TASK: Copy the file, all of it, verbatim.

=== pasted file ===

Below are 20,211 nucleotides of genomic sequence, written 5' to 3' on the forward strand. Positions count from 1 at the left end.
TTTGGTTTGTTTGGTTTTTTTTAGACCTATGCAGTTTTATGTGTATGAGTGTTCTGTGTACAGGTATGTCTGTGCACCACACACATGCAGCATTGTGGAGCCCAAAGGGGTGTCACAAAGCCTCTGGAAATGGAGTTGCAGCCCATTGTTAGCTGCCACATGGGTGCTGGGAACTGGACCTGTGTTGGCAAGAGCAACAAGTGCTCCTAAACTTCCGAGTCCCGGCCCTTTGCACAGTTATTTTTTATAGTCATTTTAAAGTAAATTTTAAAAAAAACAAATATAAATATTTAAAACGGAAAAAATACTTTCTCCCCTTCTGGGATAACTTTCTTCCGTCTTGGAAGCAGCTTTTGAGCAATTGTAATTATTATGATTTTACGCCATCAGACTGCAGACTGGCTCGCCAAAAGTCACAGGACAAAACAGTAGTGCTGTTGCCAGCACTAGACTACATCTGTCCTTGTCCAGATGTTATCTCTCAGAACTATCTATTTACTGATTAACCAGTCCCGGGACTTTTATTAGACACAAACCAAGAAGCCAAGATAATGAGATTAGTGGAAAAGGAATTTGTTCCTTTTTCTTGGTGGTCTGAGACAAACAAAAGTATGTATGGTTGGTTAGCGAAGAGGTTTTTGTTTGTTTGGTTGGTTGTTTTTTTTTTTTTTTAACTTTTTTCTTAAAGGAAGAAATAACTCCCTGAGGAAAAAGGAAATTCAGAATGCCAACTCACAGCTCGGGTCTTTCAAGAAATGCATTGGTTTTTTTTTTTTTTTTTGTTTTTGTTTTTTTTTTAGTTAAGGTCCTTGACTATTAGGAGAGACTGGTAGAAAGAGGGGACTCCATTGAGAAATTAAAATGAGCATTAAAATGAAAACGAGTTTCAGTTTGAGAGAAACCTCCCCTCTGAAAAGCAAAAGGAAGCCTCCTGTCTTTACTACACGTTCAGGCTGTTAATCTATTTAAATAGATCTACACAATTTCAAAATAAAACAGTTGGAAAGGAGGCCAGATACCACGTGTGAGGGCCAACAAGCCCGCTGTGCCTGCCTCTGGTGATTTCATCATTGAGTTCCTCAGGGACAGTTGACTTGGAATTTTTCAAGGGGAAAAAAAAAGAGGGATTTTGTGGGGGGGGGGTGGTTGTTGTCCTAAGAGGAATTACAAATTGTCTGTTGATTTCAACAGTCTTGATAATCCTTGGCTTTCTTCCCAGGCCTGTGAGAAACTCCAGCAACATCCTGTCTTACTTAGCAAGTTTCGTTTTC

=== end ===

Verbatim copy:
Below are 20,211 nucleotides of genomic sequence, written 5' to 3' on the forward strand. Positions count from 1 at the left end.
TTTGGTTTGTTTGGTTTTTTTTAGACCTATGCAGTTTTATGTGTATGAGTGTTCTGTGTACAGGTATGTCTGTGCACCACACACATGCAGCATTGTGGAGCCCAAAGGGGTGTCACAAAGCCTCTGGAAATGGAGTTGCAGCCCATTGTTAGCTGCCACATGGGTGCTGGGAACTGGACCTGTGTTGGCAAGAGCAACAAGTGCTCCTAAACTTCCGAGTCCCGGCCCTTTGCACAGTTATTTTTTATAGTCATTTTAAAGTAAATTTTAAAAAAAACAAATATAAATATTTAAAACGGAAAAAATACTTTCTCCCCTTCTGGGATAACTTTCTTCCGTCTTGGAAGCAGCTTTTGAGCAATTGTAATTATTATGATTTTACGCCATCAGACTGCAGACTGGCTCGCCAAAAGTCACAGGACAAAACAGTAGTGCTGTTGCCAGCACTAGACTACATCTGTCCTTGTCCAGATGTTATCTCTCAGAACTATCTATTTACTGATTAACCAGTCCCGGGACTTTTATTAGACACAAACCAAGAAGCCAAGATAATGAGATTAGTGGAAAAGGAATTTGTTCCTTTTTCTTGGTGGTCTGAGACAAACAAAAGTATGTATGGTTGGTTAGCGAAGAGGTTTTTGTTTGTTTGGTTGGTTGTTTTTTTTTTTTTTTAACTTTTTTCTTAAAGGAAGAAATAACTCCCTGAGGAAAAAGGAAATTCAGAATGCCAACTCACAGCTCGGGTCTTTCAAGAAATGCATTGGTTTTTTTTTTTTTTTTTGTTTTTGTTTTTTTTTTAGTTAAGGTCCTTGACTATTAGGAGAGACTGGTAGAAAGAGGGGACTCCATTGAGAAATTAAAATGAGCATTAAAATGAAAACGAGTTTCAGTTTGAGAGAAACCTCCCCTCTGAAAAGCAAAAGGAAGCCTCCTGTCTTTACTACACGTTCAGGCTGTTAATCTATTTAAATAGATCTACACAATTTCAAAATAAAACAGTTGGAAAGGAGGCCAGATACCACGTGTGAGGGCCAACAAGCCCGCTGTGCCTGCCTCTGGTGATTTCATCATTGAGTTCCTCAGGGACAGTTGACTTGGAATTTTTCAAGGGGAAAAAAAAAGAGGGATTTTGTGGGGGGGGGGTGGTTGTTGTCCTAAGAGGAATTACAAATTGTCTGTTGATTTCAACAGTCTTGATAATCCTTGGCTTTCTTCCCAGGCCTGTGAGAAACTCCAGCAACATCCTGTCTTACTTAGCAAGTTTCGTTTTC